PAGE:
Kiwi singles may be in what appears to be a Government imposed celibacy lockdown, but a lack of physical outings hasn't taken dating off the cards. Are Kiwis taking advantage of their spare time to swipe and will this trend continue in a post-Covid era? Katie Harris reports.
Online dating has been around since before Ross met Rachel, but amid the global coronavirus pandemic, popular dating apps like Bumble and Tinder are seeing a huge spike in activity.
And New Zealand websites aren't exempt.
Kiwi dating site FindSomeone, which is owned by Trade Me, has seen a 54 per cent jump in the number of messages members have been sending each other during lockdown compared to the two weeks prior.
Tinder user Craig Westenberg said the online dating scene was one silver lining to the lockdown.
The comedian was one of many users already taking advantage of the passport feature which allows users to match with others across the globe and said he had received twice the number of matches to usual.
"I've been doing some really important research and I've discovered that in Christchurch I'm a four, in Auckland I'm a six and in Invercargill I'm a nine so after lockdown I might be doing some gigs down there."
His conversations were lasting up to 10 days, which Westenberg said was "pretty insane" if you've never met in real life.
"I think a lot of people are just looking for a friend or someone to talk to out of their bubble. So you don't have that pressure of needing a witty opening line."
On Tinder, conversations from February 20 to March 26 have on average increased by 20 per cent and are lasting 25 per cent longer.
A Tinder spokesperson told the Herald that although much of the world remained under lockdown, more than ever Tinder users were still getting out there digitally and swiping with their passport feature.
Like Tinder, Bumble- a dating app where women make the first move, had also seen overwhelming increases in "quality chats".
A spokesperson said from the week of March 15 to the week of March 29 they saw a 23 per cent increase in messages being sent globally and a 31 per cent increase in Bumble video calls.
"This only further validates that when physical connection is limited humans will seek out other means to interact and engage, and video calling is meeting that demand."
Dating apps have long since shed the stigma and embarrassment which sometimes plagued couples who met online.
For many, in fact according to a study last year, potentially most of us, will now meet our future partners online.
Christchurch woman Lucie Minehan-Fitzgerald is also looking for matches in a post-pandemic world.
The 23-year-old told the Herald she was ideally looking to find someone on Tinder during the lockdown who she could connect with when restrictions eased but she also wasn't looking for anything serious.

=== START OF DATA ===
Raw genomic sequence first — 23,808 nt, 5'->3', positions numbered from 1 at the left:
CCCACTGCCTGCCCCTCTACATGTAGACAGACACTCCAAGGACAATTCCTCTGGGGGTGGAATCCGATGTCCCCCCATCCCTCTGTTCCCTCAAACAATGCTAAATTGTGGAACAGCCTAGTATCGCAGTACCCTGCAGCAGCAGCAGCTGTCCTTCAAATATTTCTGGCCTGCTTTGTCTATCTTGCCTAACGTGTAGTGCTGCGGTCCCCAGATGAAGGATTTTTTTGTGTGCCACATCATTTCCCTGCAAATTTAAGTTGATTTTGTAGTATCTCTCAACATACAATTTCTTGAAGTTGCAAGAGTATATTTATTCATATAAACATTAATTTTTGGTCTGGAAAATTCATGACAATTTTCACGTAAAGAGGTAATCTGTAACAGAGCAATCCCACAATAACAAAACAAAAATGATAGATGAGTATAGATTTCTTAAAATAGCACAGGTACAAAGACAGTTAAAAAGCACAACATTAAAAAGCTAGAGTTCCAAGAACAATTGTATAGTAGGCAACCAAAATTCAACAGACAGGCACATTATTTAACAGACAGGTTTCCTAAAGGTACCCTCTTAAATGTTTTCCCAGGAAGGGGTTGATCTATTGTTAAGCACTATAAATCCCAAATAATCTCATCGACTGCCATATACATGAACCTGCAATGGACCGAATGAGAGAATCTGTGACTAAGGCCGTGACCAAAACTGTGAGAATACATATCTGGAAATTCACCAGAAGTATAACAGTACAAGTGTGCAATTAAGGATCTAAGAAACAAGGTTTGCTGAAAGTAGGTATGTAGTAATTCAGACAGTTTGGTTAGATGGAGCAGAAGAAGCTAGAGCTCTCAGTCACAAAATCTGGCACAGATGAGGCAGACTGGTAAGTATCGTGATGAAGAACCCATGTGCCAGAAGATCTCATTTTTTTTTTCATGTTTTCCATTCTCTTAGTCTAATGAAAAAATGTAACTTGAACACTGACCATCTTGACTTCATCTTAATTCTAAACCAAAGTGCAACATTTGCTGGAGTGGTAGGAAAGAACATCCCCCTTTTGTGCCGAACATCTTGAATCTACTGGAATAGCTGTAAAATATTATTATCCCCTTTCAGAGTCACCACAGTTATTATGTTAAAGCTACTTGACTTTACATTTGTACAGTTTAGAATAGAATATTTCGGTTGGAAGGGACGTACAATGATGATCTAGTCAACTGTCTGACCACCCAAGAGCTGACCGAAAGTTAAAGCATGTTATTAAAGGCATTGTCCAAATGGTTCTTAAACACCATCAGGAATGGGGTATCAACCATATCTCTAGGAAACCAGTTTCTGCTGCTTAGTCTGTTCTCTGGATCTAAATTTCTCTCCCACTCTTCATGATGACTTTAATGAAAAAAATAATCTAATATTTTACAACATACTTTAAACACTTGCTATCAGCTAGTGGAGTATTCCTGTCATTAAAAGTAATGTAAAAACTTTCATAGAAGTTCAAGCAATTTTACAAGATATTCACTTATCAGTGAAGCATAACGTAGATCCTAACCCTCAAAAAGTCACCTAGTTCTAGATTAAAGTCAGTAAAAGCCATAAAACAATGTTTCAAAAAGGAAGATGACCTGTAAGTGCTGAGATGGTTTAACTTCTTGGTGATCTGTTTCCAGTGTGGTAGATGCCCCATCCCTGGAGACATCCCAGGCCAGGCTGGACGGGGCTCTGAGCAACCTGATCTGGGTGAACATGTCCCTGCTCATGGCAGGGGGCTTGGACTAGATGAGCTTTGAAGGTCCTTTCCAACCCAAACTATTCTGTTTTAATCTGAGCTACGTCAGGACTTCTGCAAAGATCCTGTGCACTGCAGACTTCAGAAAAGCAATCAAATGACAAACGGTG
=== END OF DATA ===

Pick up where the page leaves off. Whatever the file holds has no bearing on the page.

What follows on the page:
She said her online dating matches had been more chatty than usual, which she attributed to the lockdown.
On top of the potential to meet a new man, Minehan-Fitzgerald said swiping also helped
her pass her house-bound time when she usually would have been going out for drinks or seeing friends.
It wasn't just her romantic relationships that were getting a boost from the apps, Minehan-Fitzgerald said she and her flatmates bonded over their Tinder use and swipe away together in the lounge - comparing new flames.
New Zealand dating coach and relationship expert Adriane Hartigan said Kiwis already date quite differently compared to other places in the world.
She said older generations were more conservative with their dating, and younger people were more interested in having experiences and learning more about themselves.
"People have a lot more time to think about what they actually want, and relationships are ultimately in the top rank of what we as human beings desire."
Her main observation was that those who were light hearted and not serious about relationships won't spent much time online, but those who are really curious about dating and relationships will use this time to explore.
"In the bigger picture for those that really want relationships and connection and ultimately physical relationships will treat this time with much more consideration, care and respect."
Over the next few months, Hartigan said dating behaviour in New Zealand will change because people will get more confident putting themselves out there online.
Online dating isn't without risk, she cautioned that people should take their time getting to know each other before jumping straight into video calls.
"You should video call only if it feels good and authentic, but it shouldn't be something where we put each other under pressure."
Christchurch Accountant Ethan Laby is looking for a relationship but doesn't usually go on dates because he doesn't have much time, however since the lockdown, he said he was spending more time chatting to romantic potentials.
"By talking online your filling a little bit of a gap and we're all going through the same thing so there's automatically that sense of commonality between you two."
Laby said especially being gay there weren't a lot of people who he doesn't know and because their community was so small it was often hard to find people who weren't just looking for one thing.
He said thanks to the passport feature he was able to connect with men from around the world.
The way we date may be changing, but in spite of the virus wreaking havoc across the globe, the comfort of true human connection continues to knit lovebirds together- albeit now digitally.